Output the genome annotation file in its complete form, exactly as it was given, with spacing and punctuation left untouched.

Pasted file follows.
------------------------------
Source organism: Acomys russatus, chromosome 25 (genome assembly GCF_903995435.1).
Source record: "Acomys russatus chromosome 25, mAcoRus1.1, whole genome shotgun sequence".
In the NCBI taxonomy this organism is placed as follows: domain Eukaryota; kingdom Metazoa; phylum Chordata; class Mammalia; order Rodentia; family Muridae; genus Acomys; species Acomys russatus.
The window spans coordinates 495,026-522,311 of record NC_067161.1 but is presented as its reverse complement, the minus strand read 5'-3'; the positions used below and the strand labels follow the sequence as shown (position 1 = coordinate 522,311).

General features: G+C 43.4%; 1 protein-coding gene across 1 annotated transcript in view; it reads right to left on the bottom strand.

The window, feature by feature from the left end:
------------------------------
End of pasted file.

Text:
Source organism: Acomys russatus, chromosome 25 (genome assembly GCF_903995435.1).
Source record: "Acomys russatus chromosome 25, mAcoRus1.1, whole genome shotgun sequence".
In the NCBI taxonomy this organism is placed as follows: domain Eukaryota; kingdom Metazoa; phylum Chordata; class Mammalia; order Rodentia; family Muridae; genus Acomys; species Acomys russatus.
The window spans coordinates 495,026-522,311 of record NC_067161.1 but is presented as its reverse complement, the minus strand read 5'-3'; the positions used below and the strand labels follow the sequence as shown (position 1 = coordinate 522,311).

General features: G+C 43.4%; 1 protein-coding gene across 1 annotated transcript in view; it reads right to left on the bottom strand.

The window, feature by feature from the left end: